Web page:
Visiting the Mayan ruins of Ek Balam Valladolid is definitely worth adding to your Mexico bucket list. It is easily accessible from Valladolid or other areas in the Riviera Maya making it the perfect day trip.
We personally found our visit to Ek’ Balam to be as amazing and as special as Chichén Itzá. This was in part due to the fact that we were able to spend hours wandering around and exploring the various structures while having virtually the entire site to ourselves. This gave us the opportunity to try and picture how this stunning Mayan city looked around 800AD when it is said to have been home to over 20,000 people.
Ek’ Balam is one of the more mysterious Mexican ruins as only its centre has been excavated and uncovered. Although the site is quite small compared to Chichén Itzá, the ruins are still extremely impressive and some of the carvings and sculptures are in an incredible state of conservation.
One of the highlights of a visit to Ek’ Balam is being able to climb to the top of the largest structure on the site, the ‘Acropolis’. As soon as you reach the upper platform (31 metres high), you’ll have an amazing overview of both the ruins and surrounding jungle.
This guide will provide you with everything you need to know for an amazing visit to Ek Balam Valladolid.
Did You Know?
- Ek’ Balam is Mayan for ‘Black Jaguar’
- The archaeological site of Ek’ Balam covers an area of 12 square kilometres, however, you can only view 1 square kilometre
- Archaeologists have been able to map 45 structures in Ek’ Balam
“A millennium before Europeans were willing to divest themselves of the Biblical idea that the world was a few thousand years only, the Mayans were thinking of millions and the Hindus billions.”– Carl Sagar –
Ek Balam Valladolid – Visitor Information
Ek’ Balam is a Yucatec-Maya archaeological site located within the municipality of Temozón, Yucatán in Mexico. It lies in the Northern Maya lowlands, 25 kilometres north of Valladolid and 56 kilometres northeast of Chichén Itzá.
How to Get to Ek’ Balam Ruins
Personally, we choose to rent a car when we travel in Mexico as we love the freedom that having our own car allows us and the ease with which we can travel to the attractions we want to visit.
N.B. If you also like to rent a car when you travel, please note there are no car rental agencies in Valladolid so you’ll want to organise for pick up at the Cancun Airport, Playa del Carmen, Tulum or Mérida.
Valladolid to Ek Balam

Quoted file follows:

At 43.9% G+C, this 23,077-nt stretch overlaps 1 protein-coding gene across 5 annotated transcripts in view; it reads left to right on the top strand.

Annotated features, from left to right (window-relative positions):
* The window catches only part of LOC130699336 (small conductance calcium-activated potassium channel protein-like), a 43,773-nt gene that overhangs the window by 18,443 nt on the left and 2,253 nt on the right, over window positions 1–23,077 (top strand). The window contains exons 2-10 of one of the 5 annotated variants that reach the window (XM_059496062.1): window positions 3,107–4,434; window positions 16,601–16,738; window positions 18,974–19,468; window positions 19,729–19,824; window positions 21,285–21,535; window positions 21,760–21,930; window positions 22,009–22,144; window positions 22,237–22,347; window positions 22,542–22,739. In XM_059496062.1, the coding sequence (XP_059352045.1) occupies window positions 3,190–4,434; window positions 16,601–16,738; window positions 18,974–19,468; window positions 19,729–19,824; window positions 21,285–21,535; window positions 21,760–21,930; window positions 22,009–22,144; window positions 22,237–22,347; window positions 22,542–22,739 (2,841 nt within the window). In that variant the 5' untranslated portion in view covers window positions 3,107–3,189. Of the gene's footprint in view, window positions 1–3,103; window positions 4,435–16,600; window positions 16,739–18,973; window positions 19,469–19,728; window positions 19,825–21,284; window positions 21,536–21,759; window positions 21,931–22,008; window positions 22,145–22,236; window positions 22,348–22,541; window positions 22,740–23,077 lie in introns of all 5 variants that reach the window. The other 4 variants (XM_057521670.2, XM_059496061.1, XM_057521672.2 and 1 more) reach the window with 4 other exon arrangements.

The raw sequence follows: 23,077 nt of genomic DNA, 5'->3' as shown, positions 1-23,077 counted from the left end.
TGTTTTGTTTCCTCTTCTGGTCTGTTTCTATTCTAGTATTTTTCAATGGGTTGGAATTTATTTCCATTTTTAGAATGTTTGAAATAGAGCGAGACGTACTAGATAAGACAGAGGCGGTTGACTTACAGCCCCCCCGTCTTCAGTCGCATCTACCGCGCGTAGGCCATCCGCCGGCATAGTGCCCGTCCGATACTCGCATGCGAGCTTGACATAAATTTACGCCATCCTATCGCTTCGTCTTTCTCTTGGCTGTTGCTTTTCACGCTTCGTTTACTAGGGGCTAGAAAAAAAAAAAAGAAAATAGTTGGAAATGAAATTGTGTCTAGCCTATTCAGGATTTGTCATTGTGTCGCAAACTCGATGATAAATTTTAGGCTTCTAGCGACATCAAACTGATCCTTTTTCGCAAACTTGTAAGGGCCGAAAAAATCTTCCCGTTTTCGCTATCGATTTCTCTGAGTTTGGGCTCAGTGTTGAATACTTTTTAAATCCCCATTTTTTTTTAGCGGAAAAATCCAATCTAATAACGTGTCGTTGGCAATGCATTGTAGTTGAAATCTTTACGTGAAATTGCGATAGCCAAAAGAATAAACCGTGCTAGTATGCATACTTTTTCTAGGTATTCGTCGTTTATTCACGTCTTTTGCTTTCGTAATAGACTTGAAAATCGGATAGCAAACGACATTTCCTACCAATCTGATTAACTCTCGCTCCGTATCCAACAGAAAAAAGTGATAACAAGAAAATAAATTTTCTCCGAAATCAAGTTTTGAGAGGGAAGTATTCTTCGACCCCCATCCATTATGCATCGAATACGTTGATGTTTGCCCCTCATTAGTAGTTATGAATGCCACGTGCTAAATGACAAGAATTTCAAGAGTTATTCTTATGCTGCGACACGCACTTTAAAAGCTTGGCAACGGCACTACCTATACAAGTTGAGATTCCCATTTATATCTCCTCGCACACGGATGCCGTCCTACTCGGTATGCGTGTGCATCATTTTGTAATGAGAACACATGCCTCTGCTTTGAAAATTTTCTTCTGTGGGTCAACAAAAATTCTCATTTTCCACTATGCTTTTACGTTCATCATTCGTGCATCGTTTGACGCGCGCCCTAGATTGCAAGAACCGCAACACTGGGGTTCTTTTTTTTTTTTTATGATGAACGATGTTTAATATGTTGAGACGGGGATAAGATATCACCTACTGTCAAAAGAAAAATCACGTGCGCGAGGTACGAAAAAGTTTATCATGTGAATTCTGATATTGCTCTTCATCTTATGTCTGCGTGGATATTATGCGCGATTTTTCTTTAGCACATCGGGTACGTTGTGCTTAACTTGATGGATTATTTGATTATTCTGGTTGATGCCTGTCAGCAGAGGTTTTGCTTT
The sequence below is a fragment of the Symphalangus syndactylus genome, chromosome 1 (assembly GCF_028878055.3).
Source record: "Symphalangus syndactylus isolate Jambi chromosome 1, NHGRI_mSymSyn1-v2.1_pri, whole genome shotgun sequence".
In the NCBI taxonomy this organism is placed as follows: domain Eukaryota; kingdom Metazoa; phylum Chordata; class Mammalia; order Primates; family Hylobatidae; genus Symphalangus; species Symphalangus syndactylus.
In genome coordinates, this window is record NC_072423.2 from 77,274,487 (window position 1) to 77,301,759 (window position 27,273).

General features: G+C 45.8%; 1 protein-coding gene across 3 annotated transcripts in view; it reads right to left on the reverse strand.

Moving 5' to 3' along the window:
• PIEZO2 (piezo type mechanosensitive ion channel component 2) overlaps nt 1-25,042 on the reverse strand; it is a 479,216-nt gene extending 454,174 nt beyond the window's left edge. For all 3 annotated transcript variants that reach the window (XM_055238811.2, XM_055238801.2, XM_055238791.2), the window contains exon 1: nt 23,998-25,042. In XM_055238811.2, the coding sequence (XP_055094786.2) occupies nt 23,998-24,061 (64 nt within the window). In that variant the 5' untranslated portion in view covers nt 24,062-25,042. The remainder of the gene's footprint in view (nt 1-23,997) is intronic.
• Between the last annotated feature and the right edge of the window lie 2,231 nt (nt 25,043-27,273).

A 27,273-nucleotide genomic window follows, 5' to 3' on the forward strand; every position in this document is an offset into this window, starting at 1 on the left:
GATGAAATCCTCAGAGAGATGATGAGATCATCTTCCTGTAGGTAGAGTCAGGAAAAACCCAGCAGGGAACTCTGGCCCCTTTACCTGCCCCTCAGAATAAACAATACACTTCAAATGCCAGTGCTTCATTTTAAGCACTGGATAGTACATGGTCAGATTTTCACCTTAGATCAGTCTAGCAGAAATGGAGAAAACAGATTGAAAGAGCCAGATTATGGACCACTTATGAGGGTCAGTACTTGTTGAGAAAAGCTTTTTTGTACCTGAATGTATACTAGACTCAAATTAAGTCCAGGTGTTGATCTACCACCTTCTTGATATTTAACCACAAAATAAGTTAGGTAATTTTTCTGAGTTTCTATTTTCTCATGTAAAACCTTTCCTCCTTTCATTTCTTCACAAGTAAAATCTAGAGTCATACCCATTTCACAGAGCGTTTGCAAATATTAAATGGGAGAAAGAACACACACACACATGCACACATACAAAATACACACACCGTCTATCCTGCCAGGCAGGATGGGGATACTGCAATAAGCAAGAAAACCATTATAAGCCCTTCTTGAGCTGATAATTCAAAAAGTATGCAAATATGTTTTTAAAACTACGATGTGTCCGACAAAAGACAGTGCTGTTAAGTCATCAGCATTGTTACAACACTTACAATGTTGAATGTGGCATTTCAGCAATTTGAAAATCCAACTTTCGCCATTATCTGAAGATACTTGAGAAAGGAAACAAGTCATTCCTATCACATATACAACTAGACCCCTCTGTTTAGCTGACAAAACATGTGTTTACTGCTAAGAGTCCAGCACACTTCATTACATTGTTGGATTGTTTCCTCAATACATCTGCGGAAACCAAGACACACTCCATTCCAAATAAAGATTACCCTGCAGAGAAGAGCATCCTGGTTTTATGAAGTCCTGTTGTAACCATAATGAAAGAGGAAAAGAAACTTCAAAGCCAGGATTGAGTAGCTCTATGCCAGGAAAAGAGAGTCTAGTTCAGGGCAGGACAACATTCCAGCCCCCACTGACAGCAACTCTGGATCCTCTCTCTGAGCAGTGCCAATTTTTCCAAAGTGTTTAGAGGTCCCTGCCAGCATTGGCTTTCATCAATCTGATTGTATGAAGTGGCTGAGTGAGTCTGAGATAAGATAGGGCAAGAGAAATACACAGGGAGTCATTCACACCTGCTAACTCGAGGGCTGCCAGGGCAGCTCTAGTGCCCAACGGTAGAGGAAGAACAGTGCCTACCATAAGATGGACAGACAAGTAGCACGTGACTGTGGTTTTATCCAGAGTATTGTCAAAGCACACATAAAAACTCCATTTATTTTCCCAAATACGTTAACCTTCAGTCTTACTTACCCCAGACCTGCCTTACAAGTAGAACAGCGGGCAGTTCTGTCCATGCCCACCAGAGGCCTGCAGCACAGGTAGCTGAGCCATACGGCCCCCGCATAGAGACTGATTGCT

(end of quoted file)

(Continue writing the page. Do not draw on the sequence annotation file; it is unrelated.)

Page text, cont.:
For independent travellers, we recommend staying in the nearby colonial city of Valladolid. From Valladolid, you have two options to get to Ek’ Balam – a shared taxi (colectivo) or self-drive on a scooter or in a car.
Colectivos (Shared Taxi)
Catch a shared taxi or colectivo on Calle 37 between Calle 42 and 44 near Hotel Zaci. The taxi will charge 50 pesos / USD$2.50 / AUD$3.50 per passenger one way and will wait until all 4 seats have been filled before it leaves (a whole taxi will cost you 200 pesos).
The best time of day to catch a shared taxi without waiting to long for it to be filled is early in the morning (early in the afternoon for your return trip). If there are no other people wanting to go to Ek’ Balam, you might want to negotiate a price for a private ride.
The drive will take about 25 minutes each way and to return to Valladolid, taxis wait in the same place you were dropped off. Ek’ Balam is often not very busy so be prepared to either wait to fill the taxi or pay for the extra seats.
Rental Car / Scooter
From Valladolid, head north along Mexico 295 directly out of town. Ek’ Balam is only 28 kilometres from the city centre and will take you about 30 minutes.
The most difficult part of the trip was navigating out of the city centre as there are lots of one way streets and strange and confusing turns (yes, we did get lost but enjoyed the drive through a residential area). Just pay attention to the signs and the flow of traffic. We would also highly recommend having a route to Ek’ Balam downloaded offline.
Cancun or Mayan Riviera to Ek’ Balam
Bus + Shared Taxi
The cheapest way to get to Ek’ Balam from either Cancun, Tulum or Playa del Carmen is by catching an ADO bus to Valladolid. Upon arrival in Valladolid, you will then need to take a shared taxi or colectivo (see details above).
ADO buses are inexpensive, clean, comfortable, and reliable. See below for approximate cost and travel time to selected destinations. Check the ADO website for bus timetables.
Cancun to Valladolid
Cost: From 192 MXN / USD$10 / AUD$13 per person
Travel Time: Approx. 2 hours 15 minutes
Tulum to Valladolid
Cost: From 130 MXN / USD$6.50 / AUD$8 per person
Travel Time: Approx. 1 hour 30 minutes
Playa del Carmen to Valladolid
Cost: From 206 MXN / USD$10 / AUD$14 per person
Travel Time: Approx. 2 hours 30 minutes
N.B. You cannot book your tickets online unless you have a Mexican Credit Card, so plan on arriving at the bus terminal early to buy tickets.
To drive from the Riviera Maya to Ek’ Balam will take just under 2 hours, and there are several ways of getting there. We chose to follow the well maintained toll highway or 305 Federal Highway as it takes half the time of the alternative which takes you through small villages and their endless string of topes (suspension-killing speed bumps – anyone that has driven in Mexico knows exactly what I mean!).
Follow the signs for Merida, which veers to the right. At the tollbooth, you’ll need to pay approximately 250 pesos /USD$12.50 / AUD$17 (toll will depend on the size of your car). Once you get to the intersection of Highway 180 and the turn off for Valladolid, follow signs to go north on Highway 295 to Tizmin. You will pass through the small town of Temozón (great spot for lunch). Once you have passed through Temozón you will see signs for Ek’ Balam and you will turn right. Once on this road, look for the signs for Zona Arquelogica de Ek’ Balam (it is clearly sign-posted).